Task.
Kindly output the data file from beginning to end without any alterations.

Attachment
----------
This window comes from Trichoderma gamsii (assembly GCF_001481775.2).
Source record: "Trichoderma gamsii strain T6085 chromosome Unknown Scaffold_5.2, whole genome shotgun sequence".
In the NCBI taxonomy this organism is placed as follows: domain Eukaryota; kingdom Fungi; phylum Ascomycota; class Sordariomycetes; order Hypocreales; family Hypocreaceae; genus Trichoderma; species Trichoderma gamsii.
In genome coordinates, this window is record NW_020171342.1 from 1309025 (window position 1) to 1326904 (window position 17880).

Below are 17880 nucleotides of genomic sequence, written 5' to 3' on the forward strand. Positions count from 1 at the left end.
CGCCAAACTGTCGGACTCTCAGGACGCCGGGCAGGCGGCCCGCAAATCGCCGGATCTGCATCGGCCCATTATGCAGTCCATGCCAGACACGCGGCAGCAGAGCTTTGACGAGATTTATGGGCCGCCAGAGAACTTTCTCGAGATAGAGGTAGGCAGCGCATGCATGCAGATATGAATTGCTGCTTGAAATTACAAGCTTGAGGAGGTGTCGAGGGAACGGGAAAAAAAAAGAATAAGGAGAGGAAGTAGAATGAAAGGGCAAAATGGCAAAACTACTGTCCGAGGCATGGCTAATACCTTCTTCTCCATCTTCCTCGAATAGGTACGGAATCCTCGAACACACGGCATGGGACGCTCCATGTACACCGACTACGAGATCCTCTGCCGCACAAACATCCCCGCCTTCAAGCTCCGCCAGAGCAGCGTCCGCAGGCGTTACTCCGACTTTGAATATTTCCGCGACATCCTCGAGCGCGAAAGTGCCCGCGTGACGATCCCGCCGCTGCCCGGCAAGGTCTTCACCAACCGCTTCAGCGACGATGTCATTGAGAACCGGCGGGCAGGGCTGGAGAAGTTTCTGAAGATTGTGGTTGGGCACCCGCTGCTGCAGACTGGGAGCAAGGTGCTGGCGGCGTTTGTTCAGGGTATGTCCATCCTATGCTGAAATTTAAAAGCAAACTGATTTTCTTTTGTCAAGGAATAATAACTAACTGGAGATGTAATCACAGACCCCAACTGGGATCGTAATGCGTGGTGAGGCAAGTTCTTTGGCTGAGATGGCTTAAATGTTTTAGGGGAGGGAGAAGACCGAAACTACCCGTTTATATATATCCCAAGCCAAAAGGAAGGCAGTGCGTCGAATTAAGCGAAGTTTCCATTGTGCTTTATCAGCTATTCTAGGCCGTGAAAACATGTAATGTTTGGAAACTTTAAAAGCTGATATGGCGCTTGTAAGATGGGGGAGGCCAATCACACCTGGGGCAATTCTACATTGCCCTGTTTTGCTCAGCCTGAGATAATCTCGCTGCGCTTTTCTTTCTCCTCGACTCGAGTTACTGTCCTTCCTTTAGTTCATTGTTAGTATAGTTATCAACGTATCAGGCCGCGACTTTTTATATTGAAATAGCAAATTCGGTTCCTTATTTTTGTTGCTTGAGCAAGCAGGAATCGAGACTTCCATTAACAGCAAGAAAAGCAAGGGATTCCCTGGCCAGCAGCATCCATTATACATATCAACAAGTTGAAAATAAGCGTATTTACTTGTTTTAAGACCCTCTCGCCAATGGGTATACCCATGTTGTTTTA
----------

This window comes from Trichoderma gamsii (assembly GCF_001481775.2).
Source record: "Trichoderma gamsii strain T6085 chromosome Unknown Scaffold_5.2, whole genome shotgun sequence".
In the NCBI taxonomy this organism is placed as follows: domain Eukaryota; kingdom Fungi; phylum Ascomycota; class Sordariomycetes; order Hypocreales; family Hypocreaceae; genus Trichoderma; species Trichoderma gamsii.
In genome coordinates, this window is record NW_020171342.1 from 1309025 (window position 1) to 1326904 (window position 17880).

Below are 17880 nucleotides of genomic sequence, written 5' to 3' on the forward strand. Positions count from 1 at the left end.
CGCCAAACTGTCGGACTCTCAGGACGCCGGGCAGGCGGCCCGCAAATCGCCGGATCTGCATCGGCCCATTATGCAGTCCATGCCAGACACGCGGCAGCAGAGCTTTGACGAGATTTATGGGCCGCCAGAGAACTTTCTCGAGATAGAGGTAGGCAGCGCATGCATGCAGATATGAATTGCTGCTTGAAATTACAAGCTTGAGGAGGTGTCGAGGGAACGGGAAAAAAAAAGAATAAGGAGAGGAAGTAGAATGAAAGGGCAAAATGGCAAAACTACTGTCCGAGGCATGGCTAATACCTTCTTCTCCATCTTCCTCGAATAGGTACGGAATCCTCGAACACACGGCATGGGACGCTCCATGTACACCGACTACGAGATCCTCTGCCGCACAAACATCCCCGCCTTCAAGCTCCGCCAGAGCAGCGTCCGCAGGCGTTACTCCGACTTTGAATATTTCCGCGACATCCTCGAGCGCGAAAGTGCCCGCGTGACGATCCCGCCGCTGCCCGGCAAGGTCTTCACCAACCGCTTCAGCGACGATGTCATTGAGAACCGGCGGGCAGGGCTGGAGAAGTTTCTGAAGATTGTGGTTGGGCACCCGCTGCTGCAGACTGGGAGCAAGGTGCTGGCGGCGTTTGTTCAGGGTATGTCCATCCTATGCTGAAATTTAAAAGCAAACTGATTTTCTTTTGTCAAGGAATAATAACTAACTGGAGATGTAATCACAGACCCCAACTGGGATCGTAATGCGTGGTGAGGCAAGTTCTTTGGCTGAGATGGCTTAAATGTTTTAGGGGAGGGAGAAGACCGAAACTACCCGTTTATATATATCCCAAGCCAAAAGGAAGGCAGTGCGTCGAATTAAGCGAAGTTTCCATTGTGCTTTATCAGCTATTCTAGGCCGTGAAAACATGTAATGTTTGGAAACTTTAAAAGCTGATATGGCGCTTGTAAGATGGGGGAGGCCAATCACACCTGGGGCAATTCTACATTGCCCTGTTTTGCTCAGCCTGAGATAATCTCGCTGCGCTTTTCTTTCTCCTCGACTCGAGTTACTGTCCTTCCTTTAGTTCATTGTTAGTATAGTTATCAACGTATCAGGCCGCGACTTTTTATATTGAAATAGCAAATTCGGTTCCTTATTTTTGTTGCTTGAGCAAGCAGGAATCGAGACTTCCATTAACAGCAAGAAAAGCAAGGGATTCCCTGGCCAGCAGCATCCATTATACATATCAACAAGTTGAAAATAAGCGTATTTACTTGTTTTAAGACCCTCTCGCCAATGGGTATACCCATGTTGTTTTA